The law generally presumes that everyone has the capacity to contract. But if a party does lack capacity, then the contract is usually voidable and the party without capacity may avoid the contract.
Parties to an agreement must have contractual capacity before the agreement will be binding on both parties. Contractual capacity is the ability to understand that a contract is being made and to understand its general nature. The fact that a person does not fully understand the full meaning and all ramifications of a contract does not mean that the person lacks contractual capacity.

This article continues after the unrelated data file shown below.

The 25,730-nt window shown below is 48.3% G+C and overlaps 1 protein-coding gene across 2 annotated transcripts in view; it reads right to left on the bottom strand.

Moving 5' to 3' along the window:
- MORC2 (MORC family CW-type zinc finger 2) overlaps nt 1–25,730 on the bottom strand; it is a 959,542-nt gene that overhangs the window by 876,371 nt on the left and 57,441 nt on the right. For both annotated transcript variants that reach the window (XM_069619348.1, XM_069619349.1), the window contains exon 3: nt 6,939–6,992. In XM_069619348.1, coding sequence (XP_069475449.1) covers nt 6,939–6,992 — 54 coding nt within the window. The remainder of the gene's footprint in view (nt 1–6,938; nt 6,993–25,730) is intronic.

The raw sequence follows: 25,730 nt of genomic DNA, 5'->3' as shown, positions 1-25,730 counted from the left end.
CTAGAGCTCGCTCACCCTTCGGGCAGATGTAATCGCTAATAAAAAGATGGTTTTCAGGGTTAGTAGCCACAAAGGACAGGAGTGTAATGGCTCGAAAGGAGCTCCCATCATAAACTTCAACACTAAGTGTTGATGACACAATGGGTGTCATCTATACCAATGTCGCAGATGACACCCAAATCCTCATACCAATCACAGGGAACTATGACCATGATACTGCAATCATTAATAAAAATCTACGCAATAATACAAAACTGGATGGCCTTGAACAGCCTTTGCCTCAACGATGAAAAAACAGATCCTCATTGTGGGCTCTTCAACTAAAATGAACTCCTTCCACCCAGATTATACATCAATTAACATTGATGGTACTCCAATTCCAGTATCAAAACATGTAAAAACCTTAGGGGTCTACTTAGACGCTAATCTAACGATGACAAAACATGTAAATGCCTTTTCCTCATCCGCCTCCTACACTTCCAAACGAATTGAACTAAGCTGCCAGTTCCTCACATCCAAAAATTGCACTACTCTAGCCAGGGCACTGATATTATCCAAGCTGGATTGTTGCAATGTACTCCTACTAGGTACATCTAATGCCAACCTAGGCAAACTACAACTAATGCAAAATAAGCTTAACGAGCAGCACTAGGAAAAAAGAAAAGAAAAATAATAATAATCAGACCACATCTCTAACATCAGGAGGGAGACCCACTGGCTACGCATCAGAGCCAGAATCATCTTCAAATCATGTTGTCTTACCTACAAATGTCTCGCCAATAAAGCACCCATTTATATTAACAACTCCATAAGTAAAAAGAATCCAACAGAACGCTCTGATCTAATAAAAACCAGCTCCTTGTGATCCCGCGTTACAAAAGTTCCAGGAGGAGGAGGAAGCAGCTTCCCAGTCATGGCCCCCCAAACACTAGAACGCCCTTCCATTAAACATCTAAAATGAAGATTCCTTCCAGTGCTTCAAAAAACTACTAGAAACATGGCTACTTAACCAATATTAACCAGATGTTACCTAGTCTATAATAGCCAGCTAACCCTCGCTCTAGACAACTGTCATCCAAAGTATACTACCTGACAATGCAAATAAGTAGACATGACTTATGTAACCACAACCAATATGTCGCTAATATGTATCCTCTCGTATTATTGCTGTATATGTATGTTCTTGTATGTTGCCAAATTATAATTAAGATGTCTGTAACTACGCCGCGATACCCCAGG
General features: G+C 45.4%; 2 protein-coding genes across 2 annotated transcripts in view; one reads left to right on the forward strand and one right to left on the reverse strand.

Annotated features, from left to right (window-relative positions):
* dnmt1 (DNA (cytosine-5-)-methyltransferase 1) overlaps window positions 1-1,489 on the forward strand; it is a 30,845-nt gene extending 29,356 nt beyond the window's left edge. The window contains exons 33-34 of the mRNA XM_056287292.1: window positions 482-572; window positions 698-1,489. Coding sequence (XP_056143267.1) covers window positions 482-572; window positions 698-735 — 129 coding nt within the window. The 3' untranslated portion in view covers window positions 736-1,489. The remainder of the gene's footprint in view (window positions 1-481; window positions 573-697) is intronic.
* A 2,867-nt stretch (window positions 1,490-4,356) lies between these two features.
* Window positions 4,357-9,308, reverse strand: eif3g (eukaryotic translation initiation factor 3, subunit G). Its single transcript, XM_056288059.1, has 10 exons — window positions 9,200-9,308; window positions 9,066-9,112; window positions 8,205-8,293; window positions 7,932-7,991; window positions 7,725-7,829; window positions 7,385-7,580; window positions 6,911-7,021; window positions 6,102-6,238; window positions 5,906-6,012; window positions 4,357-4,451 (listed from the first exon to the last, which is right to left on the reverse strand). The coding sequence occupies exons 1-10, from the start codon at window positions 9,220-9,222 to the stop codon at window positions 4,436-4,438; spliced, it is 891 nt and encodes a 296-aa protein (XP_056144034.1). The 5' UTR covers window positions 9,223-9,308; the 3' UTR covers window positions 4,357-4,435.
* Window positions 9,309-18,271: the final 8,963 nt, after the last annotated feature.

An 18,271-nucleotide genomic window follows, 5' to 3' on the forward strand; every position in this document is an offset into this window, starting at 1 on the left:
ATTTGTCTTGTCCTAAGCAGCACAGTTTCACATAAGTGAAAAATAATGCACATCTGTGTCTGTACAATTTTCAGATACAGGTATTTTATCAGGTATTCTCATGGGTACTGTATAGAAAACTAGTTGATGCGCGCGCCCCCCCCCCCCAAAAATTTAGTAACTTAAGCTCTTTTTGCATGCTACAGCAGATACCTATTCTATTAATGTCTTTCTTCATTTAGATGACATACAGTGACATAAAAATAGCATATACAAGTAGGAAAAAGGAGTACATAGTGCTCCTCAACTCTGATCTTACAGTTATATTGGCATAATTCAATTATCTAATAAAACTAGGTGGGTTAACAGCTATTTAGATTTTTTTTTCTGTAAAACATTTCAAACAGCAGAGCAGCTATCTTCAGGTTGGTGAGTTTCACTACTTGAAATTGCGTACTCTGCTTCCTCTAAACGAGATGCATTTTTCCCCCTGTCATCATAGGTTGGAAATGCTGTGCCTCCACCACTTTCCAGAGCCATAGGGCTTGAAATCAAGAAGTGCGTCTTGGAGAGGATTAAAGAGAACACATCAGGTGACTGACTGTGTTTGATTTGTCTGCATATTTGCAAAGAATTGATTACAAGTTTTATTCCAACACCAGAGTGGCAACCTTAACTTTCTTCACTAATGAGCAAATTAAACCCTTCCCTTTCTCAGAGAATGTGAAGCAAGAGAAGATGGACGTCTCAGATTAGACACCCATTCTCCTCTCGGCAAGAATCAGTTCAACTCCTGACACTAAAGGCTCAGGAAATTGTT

Some classes of persons such as people under the age of 21, or in most states, under the age of 18, are deemed by law to lack contractual capacity. The common law rule was, and is, that anyone under the age of 21 years is a minor. However, many states have reduced the age limit from 21 to 18 years. Some states have the age of majority as 19.